December 16, 2007
(2) Now when John heard in prison about the deeds of the Christ, he sent word by his disciples (3) and said to him, "Are you the one who is to come, or shall we look for another?" (4) And Jesus answered them, "Go and tell John what you hear and see: (5) the blind receive their sight and the lame walk, lepers are cleansed and the deaf hear, and the dead are raised up, and the poor have good news preached to them. (6) And blessed is the one who is not offended by me." (7) As they went away, Jesus began to speak to the crowds concerning John: "What did you go out into the wilderness to see? A reed shaken by the wind? (8) What then did you go out to see? A man dressed in soft clothing? Behold, those who wear soft clothing are in kings' houses. (9) What then did you go out to see? A prophet? Yes, I tell you, and more than a prophet. (10) This is he of whom it is written, "'Behold, I send my messenger before your face, who will prepare your way before you.' (11) Truly, I say to you, among those born of women there has arisen no one greater than John the Baptist. Yet the one who is least in the kingdom of heaven is greater than he.”
Coffee is an important commodity. It is our second most important import, second only to oil. Americans drink 2.3 billion pounds of the stuff a year. [Buoye, Hannah. “The contents of your cup: Coffee, CAN and a commodity’s crisis.” City on a Hill Press, May 31, 2007. http://cityonahillpress.com.] I am responsible for about half that. No, that is a joke. But there was a time when I worked the third shift and was trying to get through college that I drink tons of coffee and some of it was so strong that iron would float in it. Thankfully that was long ago.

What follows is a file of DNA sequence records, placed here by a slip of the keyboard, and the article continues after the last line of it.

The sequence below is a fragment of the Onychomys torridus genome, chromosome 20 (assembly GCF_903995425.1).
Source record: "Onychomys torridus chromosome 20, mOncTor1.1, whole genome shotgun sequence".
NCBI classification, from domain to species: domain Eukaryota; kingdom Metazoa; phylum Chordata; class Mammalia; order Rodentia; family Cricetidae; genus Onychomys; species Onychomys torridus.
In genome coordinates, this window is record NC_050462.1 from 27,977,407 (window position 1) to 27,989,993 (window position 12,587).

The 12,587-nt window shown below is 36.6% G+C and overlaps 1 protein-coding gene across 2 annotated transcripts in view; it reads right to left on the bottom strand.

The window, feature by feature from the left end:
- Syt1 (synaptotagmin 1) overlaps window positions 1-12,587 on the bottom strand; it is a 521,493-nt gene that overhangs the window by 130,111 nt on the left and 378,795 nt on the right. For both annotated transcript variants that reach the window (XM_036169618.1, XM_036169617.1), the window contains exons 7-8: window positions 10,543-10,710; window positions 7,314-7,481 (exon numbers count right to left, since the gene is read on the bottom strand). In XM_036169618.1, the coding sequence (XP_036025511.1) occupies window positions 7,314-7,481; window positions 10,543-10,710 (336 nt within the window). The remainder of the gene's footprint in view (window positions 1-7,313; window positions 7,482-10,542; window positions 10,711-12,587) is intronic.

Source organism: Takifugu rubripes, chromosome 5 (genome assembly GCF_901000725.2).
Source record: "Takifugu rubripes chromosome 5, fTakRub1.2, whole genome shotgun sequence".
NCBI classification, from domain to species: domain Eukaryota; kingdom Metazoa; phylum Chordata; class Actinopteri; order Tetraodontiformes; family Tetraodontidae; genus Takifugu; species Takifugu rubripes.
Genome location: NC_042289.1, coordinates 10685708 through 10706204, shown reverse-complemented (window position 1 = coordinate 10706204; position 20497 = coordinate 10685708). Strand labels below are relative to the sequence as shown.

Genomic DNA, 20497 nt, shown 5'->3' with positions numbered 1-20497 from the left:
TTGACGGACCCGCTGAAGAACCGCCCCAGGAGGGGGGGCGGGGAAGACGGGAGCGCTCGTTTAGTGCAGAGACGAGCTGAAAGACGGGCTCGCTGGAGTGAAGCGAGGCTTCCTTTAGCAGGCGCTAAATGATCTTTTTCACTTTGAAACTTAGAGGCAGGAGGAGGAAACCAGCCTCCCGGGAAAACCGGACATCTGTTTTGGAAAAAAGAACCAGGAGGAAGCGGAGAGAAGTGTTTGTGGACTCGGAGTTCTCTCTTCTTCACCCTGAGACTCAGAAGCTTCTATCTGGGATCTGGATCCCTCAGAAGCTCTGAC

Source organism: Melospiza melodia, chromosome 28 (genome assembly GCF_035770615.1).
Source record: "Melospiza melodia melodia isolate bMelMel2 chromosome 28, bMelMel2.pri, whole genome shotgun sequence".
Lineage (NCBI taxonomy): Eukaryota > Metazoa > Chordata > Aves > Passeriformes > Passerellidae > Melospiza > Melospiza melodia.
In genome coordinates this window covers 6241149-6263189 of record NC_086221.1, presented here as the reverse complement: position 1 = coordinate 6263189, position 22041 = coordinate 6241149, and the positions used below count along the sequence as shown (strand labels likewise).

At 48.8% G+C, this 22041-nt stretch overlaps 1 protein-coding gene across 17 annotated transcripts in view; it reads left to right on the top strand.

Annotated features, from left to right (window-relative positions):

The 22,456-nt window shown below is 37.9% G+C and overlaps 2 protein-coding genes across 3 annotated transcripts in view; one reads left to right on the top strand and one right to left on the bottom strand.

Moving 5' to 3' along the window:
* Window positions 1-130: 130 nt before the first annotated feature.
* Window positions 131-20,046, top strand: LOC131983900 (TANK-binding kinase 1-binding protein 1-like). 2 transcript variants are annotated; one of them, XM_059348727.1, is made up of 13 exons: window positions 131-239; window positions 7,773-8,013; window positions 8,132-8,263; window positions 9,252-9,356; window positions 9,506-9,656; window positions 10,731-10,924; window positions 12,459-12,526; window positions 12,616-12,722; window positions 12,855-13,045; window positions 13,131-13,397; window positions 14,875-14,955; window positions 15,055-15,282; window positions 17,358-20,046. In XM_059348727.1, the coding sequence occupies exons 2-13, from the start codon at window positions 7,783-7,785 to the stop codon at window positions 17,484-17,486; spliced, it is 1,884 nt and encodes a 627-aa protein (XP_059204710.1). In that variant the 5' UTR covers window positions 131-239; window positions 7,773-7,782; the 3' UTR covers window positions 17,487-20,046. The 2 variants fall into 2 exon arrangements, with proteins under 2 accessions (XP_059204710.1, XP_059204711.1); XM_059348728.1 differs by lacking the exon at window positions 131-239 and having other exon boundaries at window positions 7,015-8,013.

The point is, at 2.3 billion pounds a year, coffee is serious stuff, and thus a federation of coffee growers in Colombia is thinking seriously about what to do with Juan Valdez. You have surely seen Juan Valdez on television. He has been around since 1959. He is the fictional coffee grower who promotes “100 percent Colombian coffee.”
Problem is, Juan is getting old. Fast Company magazine [Breen, Bill. “Who do you love?” Fast Company, May 2007, 82-89.] reports that he has become a bit of a joke, with recent ads showing him surfing with his faithful mule Conchita. Silly stuff. The National Federation of Coffee Growers of Colombia saw this, and was close to sending him off to the old folks’ home for advertising icons.
Then a consultant from Portland, Oregon, advised them to hold on to Juan. “Juan Valdez taps into a fundamental human truth. The things we savor the most are the hardest earned.” Maybe Juan still has value, as someone who is dedicated to the hard work of raising coffee by hand.
So the federation of coffee growers decided to introduce a new, younger Juan, instead of retiring him. They learned that people emotionally connect with Juan because he seems authentic. Now it strikes me as comical that people think a fictional coffee grower is authentic, but this is America, and coffee federations are not alone in seeing the appeal of authenticity. Companies everywhere realize that consumers gravitate toward brands that appear to be true and genuine.
Starbucks is popular because it imitates authentic Italian espresso bars. Organic foods are flying off the shelves because consumers sense that they are connected to farming practices that are healthy and good. So authenticity is hot. But how do you tell the difference between what is “really real” and what is “fake real”?
Well, we don’t do a very good job at this. Hence our tendency to ascribe authenticity to a fictional coffee grower, Juan Valdez. And many people consider the Daily Show With Jon Stewart to be authentic because it declares upfront that it is fake. So what is really real? What is really authentic?
This is the issue John the Baptist raised while locked up in prison for offending King Herod. John sent his disciples to Jesus, and they asked him, “Are you the one who is to come, or are we to wait for another?” (Matthew 11:3). John needed to know if Jesus was a really real messiah.